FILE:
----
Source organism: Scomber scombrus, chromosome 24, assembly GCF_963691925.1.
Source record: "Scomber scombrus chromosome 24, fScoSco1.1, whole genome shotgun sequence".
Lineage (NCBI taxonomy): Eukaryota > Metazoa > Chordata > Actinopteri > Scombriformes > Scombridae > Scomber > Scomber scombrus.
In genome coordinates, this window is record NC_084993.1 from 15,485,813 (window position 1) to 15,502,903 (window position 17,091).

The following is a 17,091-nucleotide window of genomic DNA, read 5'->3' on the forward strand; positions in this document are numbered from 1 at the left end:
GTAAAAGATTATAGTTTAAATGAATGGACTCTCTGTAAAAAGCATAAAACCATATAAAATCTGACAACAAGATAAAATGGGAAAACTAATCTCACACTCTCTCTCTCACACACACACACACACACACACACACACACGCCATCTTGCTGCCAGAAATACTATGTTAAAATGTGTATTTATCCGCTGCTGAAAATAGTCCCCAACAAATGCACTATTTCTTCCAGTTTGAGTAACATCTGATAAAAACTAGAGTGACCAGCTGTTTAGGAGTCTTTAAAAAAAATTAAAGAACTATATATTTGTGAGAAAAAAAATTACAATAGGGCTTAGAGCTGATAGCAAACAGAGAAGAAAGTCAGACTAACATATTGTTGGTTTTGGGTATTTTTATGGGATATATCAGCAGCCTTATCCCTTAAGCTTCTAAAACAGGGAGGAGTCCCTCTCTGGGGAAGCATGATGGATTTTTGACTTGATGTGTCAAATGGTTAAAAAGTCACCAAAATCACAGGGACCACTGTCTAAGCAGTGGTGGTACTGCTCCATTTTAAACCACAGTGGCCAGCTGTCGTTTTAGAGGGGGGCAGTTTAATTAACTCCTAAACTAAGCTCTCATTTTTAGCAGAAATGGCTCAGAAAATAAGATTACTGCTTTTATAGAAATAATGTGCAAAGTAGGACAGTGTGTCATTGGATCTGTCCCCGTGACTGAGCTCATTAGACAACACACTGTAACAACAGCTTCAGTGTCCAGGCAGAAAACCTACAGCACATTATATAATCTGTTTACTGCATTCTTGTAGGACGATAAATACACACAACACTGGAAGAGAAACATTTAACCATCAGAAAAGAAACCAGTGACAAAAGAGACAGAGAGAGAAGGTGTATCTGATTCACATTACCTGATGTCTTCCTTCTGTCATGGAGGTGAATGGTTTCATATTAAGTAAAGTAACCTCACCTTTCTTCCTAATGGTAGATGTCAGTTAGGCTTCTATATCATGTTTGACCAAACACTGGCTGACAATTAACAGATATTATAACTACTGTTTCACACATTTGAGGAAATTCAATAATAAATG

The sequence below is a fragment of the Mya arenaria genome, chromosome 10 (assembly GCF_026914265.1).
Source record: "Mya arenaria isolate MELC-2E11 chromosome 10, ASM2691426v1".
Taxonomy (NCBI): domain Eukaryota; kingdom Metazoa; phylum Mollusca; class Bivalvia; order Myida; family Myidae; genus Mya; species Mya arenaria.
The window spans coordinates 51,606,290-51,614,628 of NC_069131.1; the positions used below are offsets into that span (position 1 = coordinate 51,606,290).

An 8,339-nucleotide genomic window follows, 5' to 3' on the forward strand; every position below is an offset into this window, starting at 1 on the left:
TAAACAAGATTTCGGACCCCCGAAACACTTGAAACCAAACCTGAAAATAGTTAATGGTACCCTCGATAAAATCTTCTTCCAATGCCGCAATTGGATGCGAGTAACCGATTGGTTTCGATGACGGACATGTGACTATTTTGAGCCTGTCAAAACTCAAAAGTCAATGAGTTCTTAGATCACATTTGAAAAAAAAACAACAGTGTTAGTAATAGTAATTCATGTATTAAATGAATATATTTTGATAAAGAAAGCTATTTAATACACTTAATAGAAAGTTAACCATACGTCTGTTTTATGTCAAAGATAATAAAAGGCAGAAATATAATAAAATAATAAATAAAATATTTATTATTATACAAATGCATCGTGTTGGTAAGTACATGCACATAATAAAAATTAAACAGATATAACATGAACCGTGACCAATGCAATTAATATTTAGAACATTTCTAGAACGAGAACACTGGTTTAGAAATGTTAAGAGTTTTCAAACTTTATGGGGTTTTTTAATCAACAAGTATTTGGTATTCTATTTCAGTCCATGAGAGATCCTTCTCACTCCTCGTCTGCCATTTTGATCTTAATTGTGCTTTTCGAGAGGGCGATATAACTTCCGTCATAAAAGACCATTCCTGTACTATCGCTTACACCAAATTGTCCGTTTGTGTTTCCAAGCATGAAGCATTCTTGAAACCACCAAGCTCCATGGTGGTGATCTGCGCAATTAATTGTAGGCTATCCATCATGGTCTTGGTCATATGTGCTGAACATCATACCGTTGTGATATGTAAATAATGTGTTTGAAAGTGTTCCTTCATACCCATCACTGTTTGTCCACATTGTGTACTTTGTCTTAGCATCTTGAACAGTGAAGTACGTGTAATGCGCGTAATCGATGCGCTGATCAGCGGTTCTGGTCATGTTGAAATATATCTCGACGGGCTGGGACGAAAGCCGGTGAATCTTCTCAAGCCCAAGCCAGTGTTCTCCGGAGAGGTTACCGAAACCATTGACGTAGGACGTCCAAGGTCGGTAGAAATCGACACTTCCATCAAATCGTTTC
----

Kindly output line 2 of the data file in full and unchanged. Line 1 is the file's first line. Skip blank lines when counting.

Source record: "Scomber scombrus chromosome 24, fScoSco1.1, whole genome shotgun sequence".